If you look at any article in a scientific journal you will also notice that it isn't neatly laid out like the slide I showed with 'Data', 'Hypothesis', 'Prediction' etc. Although these words will be tantalizingly scattered throughout the text. In a bid to demystify the somewhat arcane style of scientific writing, the journal Science has selected a number of scientific articles from that journal and annotated them, illustrating how different parts of each article embody the scientific method. This is part of the 'Keystones of Science project'. Here is an annotated example of the scientific method example titled Microbial Genes in the Human Genome: Lateral Transfer or Gene Loss?.

This time last year: Dr Dino versus the Amazing Randi


Sunday, July 15, 2007

Evolution Blogs

For the last evolution post I'd like to recommend a couple of evolution related blogs you may enjoy if you wish to explore some of the topics we touched on, and many we didn't, further.

PZ Meyers Pharyngula blog is self-described as 'Evolution, development and random biological ejaculations from a godless liberal'. That seems to describe it fairly well. PZ Myers is a biologist and associate professor at the University of Minnesota (and the pharyngula period is a stage in the embryonic development of vertebrates).

Speaking of the godless, and I mean that quite genuinely, Richard Dawkins has two websites/blogs that are well worth checking out. The official Richard Dawkins website self-described as 'A Clear-Thinking Oasis' and the Richard Dawkins Foundation for Reason and Science (another Clear-Thinking Oasis'). Richard Dawkins holds the Charles Simonyi Chair for the Public Understanding of Science at Oxford University. He came to prominence through his 'Selfish Gene' book in 1976, a book that all Biology undergraduates at my University were recommended to read a decade after its publication - a recommendation I am happy to pass on thirty years after its publication. Lately Richard Dawkins has been rather prominently involved in the debate between creationism and evolution and is often described, usually by others, as an 'outspoken atheist'. His latest book, 'The God Delusion', combines his work on evolutionary biology and his passionate atheism to ask why, if there is no god, a belief in one so widespread and prominent as to be almost universal? In the hands of an evolutionary biologist this turns out to be quite an interesting question.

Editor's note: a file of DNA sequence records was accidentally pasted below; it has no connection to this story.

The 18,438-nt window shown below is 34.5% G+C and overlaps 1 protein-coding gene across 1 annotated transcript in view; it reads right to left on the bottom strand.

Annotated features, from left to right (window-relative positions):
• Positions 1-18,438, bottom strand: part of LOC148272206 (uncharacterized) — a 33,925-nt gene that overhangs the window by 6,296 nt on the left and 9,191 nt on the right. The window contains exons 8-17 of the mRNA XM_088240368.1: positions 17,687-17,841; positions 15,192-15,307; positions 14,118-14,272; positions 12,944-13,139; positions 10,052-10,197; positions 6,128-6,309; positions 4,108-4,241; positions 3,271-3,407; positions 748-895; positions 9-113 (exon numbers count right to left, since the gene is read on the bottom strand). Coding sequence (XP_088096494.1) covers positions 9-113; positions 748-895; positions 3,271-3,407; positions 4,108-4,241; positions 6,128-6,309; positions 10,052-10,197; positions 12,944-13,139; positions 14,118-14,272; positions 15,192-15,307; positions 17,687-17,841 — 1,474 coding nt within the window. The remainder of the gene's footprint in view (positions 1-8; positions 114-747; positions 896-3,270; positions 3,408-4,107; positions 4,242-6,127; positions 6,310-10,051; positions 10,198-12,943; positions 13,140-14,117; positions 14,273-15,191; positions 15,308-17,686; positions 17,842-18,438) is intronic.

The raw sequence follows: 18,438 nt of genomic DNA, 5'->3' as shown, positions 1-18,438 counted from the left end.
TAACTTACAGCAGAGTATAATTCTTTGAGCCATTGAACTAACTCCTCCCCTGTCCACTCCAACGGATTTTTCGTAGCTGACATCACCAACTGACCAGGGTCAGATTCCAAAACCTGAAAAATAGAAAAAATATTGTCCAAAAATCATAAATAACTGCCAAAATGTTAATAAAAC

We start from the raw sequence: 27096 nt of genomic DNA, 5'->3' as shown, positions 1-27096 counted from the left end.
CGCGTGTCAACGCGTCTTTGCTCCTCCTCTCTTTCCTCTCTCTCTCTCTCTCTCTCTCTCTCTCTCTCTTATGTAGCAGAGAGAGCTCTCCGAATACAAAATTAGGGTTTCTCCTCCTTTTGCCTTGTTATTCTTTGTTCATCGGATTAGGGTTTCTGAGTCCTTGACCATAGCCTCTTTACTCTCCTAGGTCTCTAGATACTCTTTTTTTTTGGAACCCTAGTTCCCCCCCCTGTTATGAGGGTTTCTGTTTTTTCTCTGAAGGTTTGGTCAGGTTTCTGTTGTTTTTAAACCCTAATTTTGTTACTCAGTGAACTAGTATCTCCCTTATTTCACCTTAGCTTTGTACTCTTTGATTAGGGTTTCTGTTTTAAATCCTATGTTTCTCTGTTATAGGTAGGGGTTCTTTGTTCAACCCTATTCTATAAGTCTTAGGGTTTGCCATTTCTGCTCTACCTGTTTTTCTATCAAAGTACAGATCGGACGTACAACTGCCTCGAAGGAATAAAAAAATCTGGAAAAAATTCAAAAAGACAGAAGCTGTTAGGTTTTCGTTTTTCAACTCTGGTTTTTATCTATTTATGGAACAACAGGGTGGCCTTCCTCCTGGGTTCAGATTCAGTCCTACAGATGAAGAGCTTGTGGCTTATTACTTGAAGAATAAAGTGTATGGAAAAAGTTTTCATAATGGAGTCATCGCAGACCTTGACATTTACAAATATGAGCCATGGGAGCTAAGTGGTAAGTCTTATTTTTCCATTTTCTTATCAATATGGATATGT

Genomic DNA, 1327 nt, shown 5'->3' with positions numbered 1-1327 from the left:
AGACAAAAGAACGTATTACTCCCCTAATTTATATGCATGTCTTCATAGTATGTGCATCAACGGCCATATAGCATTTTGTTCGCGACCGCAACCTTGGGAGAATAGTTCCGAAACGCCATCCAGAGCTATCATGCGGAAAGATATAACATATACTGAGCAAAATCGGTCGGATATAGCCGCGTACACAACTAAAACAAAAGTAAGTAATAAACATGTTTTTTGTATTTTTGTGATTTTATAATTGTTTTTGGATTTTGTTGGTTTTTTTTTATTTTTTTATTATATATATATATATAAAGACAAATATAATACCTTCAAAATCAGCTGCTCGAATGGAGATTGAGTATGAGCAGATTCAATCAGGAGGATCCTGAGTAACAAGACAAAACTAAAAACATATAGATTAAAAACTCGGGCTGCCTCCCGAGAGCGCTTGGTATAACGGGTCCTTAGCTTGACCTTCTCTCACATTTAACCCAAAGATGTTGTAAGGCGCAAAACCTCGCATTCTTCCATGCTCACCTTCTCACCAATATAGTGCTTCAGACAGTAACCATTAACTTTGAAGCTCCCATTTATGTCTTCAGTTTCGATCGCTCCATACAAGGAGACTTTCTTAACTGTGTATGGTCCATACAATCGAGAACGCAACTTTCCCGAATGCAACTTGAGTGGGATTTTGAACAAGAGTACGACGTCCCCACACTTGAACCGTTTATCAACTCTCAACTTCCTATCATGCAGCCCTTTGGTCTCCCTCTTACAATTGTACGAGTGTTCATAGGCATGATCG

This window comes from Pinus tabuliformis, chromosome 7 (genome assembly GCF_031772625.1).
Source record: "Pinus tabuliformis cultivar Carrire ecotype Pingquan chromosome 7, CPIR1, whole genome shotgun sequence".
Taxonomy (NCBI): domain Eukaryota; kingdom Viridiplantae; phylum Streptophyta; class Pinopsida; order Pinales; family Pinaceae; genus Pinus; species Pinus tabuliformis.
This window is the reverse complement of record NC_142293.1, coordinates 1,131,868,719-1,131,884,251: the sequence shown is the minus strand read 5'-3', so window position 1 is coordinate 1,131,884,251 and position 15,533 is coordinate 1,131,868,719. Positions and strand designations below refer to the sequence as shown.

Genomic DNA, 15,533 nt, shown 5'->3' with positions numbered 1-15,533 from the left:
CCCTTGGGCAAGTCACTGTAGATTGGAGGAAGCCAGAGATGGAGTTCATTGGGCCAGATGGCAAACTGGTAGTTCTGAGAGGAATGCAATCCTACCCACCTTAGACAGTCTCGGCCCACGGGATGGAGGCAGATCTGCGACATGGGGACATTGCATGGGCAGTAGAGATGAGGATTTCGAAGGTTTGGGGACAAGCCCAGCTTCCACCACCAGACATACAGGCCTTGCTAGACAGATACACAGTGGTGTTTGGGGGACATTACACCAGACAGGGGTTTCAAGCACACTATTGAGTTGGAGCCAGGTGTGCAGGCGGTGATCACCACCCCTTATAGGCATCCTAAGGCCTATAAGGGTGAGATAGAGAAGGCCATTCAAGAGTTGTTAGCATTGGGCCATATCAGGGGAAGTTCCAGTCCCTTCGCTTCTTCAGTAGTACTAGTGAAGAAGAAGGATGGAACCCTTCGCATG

Onward to Ecology.....

This time last year: What, if anything is a Preble's Jumping Mouse?


Saturday, July 14, 2007

When Giant Penguins Roamed the Tropics and other Snippets

What a great word: 'Snippets'.